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SUVA, Fiji Islands (May 15, 2000 – Fiji’s Daily Post)---Striking nurses returned to work last night relieved that their cries for better salaries were finally endorsed by Permanent Arbitrator John Apted in his ruling yesterday.

This decision, based largely on the Public Services Commission’s initial submission, effectively ended a two and a half day strike by the nurses.

The accepted recommendations had initially been put forward by the PSC but had been rejected by the nurses.

The Arbitration has awarded the FNA an increased rate of salary, back pay to be paid on or before June 15 and also other recommendations set out in the report of the Salary Review team.

Prime Minister Mahendra Chaudhry said he hoped that the nurses would return to their duties.

"The award is based on the recommendations made by PSC and this is something we had for the nurses from March. All we needed was enough time to work on the proposal, but nurses didn't want to accept it."

Mr. Chaudhry thanked all the nurses and volunteers who worked during the critical negotiating time.

When asked if the industrial action by the FNA will set a precedent for other unions to do the same, Mr. Chaudhry said that he believed that all unions will act with great responsibility while making such decisions.

PSC secretary Anare Jale said the government was happy with the outcome of the arbitration and the manner in which it had been handled by the Permanent Arbitrator, given the circumstances of the dispute and its effect on the National Health Service.

"The award basically incorporated all of government's submission and this is evident of the quality and rationale in government's proposal," Mr. Jale said.

He said the award reconfirmed government's position in the matter and it was only a matter of time when new salaries for nurses would be paid as envisaged by the government.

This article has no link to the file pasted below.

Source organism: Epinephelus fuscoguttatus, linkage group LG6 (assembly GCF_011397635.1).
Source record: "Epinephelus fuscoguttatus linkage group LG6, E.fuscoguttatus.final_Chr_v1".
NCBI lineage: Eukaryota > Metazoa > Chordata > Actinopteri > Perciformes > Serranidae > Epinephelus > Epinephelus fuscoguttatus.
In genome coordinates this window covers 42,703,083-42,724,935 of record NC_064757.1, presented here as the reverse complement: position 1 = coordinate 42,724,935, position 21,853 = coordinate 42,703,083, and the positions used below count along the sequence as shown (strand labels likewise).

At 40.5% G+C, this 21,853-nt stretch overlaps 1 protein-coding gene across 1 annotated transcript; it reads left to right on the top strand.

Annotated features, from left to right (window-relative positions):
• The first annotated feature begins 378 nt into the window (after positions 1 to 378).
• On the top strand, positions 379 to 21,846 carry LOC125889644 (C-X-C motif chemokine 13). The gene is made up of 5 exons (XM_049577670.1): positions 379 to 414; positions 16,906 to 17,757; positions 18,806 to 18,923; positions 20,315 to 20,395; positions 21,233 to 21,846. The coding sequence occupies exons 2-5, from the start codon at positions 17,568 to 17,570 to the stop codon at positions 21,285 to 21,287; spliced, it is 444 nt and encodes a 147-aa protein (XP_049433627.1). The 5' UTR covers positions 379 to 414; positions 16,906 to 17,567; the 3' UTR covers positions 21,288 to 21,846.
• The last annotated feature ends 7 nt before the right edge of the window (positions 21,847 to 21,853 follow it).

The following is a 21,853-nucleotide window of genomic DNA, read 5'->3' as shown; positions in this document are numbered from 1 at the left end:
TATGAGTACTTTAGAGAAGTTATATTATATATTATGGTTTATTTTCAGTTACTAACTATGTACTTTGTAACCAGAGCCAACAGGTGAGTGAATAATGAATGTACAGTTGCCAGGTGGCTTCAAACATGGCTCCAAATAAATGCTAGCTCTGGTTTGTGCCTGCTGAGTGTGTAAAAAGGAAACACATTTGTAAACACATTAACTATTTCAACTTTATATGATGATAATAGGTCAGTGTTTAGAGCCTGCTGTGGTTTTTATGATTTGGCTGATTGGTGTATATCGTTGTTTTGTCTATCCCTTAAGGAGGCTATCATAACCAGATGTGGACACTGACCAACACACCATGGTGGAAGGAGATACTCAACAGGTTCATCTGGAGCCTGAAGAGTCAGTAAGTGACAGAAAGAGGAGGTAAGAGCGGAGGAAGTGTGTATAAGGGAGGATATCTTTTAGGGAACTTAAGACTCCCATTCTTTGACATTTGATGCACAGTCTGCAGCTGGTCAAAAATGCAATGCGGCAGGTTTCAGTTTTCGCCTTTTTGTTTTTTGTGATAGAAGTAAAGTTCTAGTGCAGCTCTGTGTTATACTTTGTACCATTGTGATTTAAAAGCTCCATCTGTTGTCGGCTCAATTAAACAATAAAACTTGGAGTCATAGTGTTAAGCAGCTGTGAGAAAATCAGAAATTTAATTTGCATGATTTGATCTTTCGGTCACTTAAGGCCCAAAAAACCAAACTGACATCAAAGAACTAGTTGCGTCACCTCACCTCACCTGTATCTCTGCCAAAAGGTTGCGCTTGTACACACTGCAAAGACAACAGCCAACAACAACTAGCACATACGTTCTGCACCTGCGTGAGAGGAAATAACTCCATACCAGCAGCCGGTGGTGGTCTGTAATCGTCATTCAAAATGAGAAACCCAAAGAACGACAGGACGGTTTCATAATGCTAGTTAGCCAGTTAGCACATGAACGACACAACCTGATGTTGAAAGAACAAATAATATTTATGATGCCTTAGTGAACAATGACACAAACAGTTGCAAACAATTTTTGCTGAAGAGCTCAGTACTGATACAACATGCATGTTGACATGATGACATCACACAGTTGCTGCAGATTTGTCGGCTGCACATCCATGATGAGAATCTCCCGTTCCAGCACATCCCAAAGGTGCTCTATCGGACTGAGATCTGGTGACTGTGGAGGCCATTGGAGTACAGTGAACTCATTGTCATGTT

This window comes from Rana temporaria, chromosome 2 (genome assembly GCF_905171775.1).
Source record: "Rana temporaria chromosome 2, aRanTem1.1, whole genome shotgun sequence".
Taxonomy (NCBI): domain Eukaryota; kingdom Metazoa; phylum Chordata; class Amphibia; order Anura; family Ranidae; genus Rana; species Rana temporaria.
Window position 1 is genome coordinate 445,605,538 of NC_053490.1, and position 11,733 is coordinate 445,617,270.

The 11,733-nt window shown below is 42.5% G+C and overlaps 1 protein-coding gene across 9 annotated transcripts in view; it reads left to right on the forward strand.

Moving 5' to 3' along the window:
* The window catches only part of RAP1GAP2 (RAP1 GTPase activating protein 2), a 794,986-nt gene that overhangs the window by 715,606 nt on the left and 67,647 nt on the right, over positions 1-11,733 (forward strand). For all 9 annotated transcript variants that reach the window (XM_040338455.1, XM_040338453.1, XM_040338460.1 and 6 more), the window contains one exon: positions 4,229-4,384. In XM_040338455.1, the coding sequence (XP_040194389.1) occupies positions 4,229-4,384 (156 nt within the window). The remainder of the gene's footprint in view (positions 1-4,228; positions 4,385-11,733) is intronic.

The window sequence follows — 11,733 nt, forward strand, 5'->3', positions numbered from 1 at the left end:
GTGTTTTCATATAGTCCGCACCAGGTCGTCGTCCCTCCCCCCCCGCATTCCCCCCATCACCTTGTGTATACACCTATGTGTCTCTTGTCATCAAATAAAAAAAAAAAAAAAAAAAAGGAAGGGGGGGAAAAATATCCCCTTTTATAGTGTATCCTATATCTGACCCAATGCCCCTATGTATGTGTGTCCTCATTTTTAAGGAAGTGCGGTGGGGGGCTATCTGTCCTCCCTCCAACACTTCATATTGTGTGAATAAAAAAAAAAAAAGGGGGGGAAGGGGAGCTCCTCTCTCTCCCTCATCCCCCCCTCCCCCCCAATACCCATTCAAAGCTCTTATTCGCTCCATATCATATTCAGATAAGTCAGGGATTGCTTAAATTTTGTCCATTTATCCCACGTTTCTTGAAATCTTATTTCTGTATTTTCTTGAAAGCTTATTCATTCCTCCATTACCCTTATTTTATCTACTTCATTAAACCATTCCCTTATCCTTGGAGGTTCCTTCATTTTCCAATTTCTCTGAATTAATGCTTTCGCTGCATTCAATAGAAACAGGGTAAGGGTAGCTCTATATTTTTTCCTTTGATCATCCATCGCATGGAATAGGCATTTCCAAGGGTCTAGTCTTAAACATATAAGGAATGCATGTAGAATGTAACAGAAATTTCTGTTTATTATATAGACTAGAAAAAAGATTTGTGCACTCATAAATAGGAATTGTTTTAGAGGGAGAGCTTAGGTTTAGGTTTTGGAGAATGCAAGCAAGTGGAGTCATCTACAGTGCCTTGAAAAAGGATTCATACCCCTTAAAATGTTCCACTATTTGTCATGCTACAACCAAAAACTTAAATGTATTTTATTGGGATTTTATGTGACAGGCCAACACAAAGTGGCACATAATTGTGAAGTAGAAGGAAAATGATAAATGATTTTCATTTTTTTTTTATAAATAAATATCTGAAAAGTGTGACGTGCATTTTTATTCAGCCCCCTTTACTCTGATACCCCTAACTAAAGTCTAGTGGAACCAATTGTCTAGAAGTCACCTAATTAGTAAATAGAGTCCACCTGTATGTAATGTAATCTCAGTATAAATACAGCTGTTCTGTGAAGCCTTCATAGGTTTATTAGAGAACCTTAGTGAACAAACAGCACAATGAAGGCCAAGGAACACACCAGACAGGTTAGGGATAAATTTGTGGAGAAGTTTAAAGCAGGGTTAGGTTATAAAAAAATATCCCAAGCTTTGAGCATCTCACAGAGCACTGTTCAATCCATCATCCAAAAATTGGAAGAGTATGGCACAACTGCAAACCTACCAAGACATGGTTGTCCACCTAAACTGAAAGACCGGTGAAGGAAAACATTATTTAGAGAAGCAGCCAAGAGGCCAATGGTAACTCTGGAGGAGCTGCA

Mr. Jale also pointed out the government's ability to address difficult and unreasonable demands as the arbitration clearly meant a victory for them.

"At certain stages of the arbitration, when difficult situations were encountered, government capably maintained its stand as mandated to it originally.

"At no time was this position threatened by the submissions from the Fiji Nursing Association. And the outcome of the award was almost predictable."

Mr. Jale said Health permanent Secretary Luke Rokovada agreed that there was no need for the nurses to resort to a strike and put the public at risk.

"It was just a matter of them having a little patience and giving government enough time to work out a reasonable pay structure and make certain adjustments in the processing of the new pay," Mr. Rokovada explained.

"The government was always ready to address their issues but the nurses were not prepared to listen."

FNA general secretary Elina Dulakiverta also expressed relief, saying that the nurses had achieved the purpose of their strike.

"I am happy with the results and feel that the struggle had been fruitful."

When asked if FNA was prepared to face proposed legal action from the Ministry of Labour, for breaching an order to call off the unlawful strike, Ms. Dulakiverta said that she was prepared for it.

"We will face whatever comes across. We are fully prepared and will stand by our word."

She said that the members will return to work.

For additional reports from Fiji’s Daily Post, go to PACIFIC ISLANDS REPORT News/Information Links: Other News Resources/Fijilive.

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